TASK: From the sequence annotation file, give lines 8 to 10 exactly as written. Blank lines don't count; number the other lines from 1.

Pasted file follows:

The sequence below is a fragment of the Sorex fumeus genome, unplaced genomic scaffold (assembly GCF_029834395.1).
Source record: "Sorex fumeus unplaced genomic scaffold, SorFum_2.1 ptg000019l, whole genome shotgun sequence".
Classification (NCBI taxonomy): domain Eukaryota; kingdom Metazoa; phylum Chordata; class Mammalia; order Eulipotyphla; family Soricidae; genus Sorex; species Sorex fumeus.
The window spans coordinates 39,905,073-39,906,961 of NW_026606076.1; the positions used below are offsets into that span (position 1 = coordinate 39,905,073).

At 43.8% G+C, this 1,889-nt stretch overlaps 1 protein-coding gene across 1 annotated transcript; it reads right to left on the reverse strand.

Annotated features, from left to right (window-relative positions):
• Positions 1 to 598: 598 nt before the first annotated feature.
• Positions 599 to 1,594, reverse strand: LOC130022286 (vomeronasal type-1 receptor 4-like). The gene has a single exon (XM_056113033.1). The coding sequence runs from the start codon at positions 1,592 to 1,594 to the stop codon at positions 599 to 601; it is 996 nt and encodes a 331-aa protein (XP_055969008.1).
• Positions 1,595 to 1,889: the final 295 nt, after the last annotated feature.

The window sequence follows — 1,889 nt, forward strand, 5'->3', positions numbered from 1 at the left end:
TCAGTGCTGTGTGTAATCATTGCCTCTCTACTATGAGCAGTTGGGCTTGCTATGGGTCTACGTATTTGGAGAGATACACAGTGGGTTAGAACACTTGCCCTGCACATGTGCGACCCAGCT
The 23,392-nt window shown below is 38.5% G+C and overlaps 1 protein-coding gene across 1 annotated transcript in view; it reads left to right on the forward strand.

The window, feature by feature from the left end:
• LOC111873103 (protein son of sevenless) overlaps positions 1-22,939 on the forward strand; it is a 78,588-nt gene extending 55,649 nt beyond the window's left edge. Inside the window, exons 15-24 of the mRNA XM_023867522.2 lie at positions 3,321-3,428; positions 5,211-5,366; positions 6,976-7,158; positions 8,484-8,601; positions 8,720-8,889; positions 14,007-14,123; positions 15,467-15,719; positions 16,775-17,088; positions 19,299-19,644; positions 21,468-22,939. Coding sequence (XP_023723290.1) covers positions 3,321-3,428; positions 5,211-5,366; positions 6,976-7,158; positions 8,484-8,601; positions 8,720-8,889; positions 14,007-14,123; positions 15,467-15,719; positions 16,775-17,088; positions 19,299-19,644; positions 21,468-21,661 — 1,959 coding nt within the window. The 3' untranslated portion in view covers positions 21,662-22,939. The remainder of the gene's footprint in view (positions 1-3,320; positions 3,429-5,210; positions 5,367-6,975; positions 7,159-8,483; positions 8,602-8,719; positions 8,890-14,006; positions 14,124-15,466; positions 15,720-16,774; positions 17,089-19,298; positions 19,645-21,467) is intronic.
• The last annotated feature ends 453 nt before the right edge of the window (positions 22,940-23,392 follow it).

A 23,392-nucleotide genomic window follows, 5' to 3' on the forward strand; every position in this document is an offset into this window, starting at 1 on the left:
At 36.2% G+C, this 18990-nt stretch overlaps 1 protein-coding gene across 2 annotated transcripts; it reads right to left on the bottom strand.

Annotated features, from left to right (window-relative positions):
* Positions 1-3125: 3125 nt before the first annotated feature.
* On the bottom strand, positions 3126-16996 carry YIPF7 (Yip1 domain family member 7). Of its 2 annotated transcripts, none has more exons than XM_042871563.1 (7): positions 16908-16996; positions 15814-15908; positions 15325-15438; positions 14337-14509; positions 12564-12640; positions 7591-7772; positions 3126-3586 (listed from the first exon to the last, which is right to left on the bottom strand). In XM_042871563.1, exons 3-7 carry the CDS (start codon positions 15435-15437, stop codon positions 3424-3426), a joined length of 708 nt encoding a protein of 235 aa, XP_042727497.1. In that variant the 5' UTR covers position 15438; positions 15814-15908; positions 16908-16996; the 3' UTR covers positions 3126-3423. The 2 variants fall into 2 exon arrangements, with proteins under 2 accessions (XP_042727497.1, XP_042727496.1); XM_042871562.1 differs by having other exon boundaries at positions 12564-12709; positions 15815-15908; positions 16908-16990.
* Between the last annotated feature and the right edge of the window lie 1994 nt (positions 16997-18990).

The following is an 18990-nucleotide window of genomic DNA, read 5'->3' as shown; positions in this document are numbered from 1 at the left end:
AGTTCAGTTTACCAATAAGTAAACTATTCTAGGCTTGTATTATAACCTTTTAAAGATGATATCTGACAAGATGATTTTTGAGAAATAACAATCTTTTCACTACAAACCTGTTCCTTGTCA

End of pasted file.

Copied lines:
• Positions 599 to 1,594, reverse strand: LOC130022286 (vomeronasal type-1 receptor 4-like). The gene has a single exon (XM_056113033.1). The coding sequence runs from the start codon at positions 1,592 to 1,594 to the stop codon at positions 599 to 601; it is 996 nt and encodes a 331-aa protein (XP_055969008.1).
• Positions 1,595 to 1,889: the final 295 nt, after the last annotated feature.

The window sequence follows — 1,889 nt, forward strand, 5'->3', positions numbered from 1 at the left end: